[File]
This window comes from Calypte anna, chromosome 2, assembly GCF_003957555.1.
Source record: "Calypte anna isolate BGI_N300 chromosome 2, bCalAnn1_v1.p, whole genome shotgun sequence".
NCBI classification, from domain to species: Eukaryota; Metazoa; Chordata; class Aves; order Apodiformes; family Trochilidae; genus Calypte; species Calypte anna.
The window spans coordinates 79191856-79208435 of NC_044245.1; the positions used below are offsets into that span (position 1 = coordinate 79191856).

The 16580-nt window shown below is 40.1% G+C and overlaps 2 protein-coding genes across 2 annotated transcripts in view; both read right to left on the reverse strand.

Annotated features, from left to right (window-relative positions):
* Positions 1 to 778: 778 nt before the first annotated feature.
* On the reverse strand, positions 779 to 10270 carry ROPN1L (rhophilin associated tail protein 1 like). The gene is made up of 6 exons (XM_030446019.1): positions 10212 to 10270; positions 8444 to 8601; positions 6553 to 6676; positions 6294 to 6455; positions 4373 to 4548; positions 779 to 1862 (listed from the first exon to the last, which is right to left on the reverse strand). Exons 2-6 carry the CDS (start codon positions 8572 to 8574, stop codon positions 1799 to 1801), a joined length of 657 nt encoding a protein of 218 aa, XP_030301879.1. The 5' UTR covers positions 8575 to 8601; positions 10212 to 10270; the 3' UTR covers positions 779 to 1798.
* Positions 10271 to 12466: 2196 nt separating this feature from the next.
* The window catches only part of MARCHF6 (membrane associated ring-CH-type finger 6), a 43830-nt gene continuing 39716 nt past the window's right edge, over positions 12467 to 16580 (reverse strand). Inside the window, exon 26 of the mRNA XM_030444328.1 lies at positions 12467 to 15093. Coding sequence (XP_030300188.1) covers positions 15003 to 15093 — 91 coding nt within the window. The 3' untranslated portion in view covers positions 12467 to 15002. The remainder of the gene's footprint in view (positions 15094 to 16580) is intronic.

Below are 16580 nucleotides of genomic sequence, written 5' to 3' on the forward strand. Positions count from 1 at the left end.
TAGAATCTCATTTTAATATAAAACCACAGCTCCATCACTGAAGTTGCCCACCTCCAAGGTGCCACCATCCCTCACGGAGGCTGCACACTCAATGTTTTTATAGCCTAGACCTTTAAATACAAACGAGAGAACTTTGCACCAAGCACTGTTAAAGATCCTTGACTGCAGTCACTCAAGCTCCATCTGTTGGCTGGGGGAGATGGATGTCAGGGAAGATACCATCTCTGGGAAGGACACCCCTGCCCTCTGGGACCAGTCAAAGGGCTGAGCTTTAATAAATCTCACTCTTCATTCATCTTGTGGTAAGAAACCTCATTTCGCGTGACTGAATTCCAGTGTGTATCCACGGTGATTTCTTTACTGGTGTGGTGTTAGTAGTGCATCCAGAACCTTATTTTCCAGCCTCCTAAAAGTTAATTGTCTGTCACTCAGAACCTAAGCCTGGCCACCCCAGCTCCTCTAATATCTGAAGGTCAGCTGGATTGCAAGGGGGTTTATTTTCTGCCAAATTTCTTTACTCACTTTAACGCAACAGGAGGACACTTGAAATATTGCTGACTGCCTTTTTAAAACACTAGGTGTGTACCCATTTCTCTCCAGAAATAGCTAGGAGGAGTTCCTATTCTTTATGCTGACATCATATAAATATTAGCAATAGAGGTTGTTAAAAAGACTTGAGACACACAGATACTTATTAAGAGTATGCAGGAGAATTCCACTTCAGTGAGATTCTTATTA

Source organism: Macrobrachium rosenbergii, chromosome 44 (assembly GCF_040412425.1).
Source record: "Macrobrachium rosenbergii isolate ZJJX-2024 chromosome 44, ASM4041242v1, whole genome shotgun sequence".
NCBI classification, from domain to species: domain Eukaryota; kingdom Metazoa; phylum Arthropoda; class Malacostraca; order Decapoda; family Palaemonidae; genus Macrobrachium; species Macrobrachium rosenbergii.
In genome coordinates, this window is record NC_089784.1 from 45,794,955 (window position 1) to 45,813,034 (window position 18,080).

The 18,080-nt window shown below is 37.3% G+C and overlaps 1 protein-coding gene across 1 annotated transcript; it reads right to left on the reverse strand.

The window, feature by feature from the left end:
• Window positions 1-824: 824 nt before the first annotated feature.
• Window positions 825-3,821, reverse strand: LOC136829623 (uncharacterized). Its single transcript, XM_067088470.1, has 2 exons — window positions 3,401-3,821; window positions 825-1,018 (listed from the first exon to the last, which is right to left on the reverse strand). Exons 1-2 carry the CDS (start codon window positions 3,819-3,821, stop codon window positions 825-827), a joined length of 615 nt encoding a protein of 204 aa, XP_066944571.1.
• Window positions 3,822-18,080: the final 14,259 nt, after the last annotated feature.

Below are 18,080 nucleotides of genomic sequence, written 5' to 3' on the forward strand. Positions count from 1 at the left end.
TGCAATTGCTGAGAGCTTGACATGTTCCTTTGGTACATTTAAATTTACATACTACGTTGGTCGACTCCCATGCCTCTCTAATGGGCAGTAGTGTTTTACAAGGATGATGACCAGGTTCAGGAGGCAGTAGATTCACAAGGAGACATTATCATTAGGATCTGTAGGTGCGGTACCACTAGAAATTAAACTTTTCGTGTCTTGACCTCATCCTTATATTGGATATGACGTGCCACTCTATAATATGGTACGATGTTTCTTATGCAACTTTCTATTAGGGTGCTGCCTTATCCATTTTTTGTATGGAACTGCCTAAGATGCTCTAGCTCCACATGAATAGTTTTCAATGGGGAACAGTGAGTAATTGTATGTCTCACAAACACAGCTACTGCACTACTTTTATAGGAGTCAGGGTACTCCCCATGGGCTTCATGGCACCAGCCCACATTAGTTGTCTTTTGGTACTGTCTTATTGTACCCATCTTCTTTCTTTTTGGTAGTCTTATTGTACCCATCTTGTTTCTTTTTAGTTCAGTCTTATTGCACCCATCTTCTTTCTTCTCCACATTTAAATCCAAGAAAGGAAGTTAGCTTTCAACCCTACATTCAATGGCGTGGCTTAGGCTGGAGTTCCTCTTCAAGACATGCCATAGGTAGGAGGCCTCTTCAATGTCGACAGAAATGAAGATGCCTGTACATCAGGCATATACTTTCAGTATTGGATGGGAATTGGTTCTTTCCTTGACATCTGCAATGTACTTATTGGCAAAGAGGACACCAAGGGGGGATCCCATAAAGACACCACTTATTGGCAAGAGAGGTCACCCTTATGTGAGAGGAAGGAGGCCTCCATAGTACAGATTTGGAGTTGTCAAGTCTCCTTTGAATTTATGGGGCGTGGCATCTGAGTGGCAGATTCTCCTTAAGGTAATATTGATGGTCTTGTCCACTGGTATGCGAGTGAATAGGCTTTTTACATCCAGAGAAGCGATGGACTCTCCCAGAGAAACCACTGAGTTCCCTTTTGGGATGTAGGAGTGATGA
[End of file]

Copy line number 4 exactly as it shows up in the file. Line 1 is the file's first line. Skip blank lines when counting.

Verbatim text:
The window spans coordinates 79191856-79208435 of NC_044245.1; the positions used below are offsets into that span (position 1 = coordinate 79191856).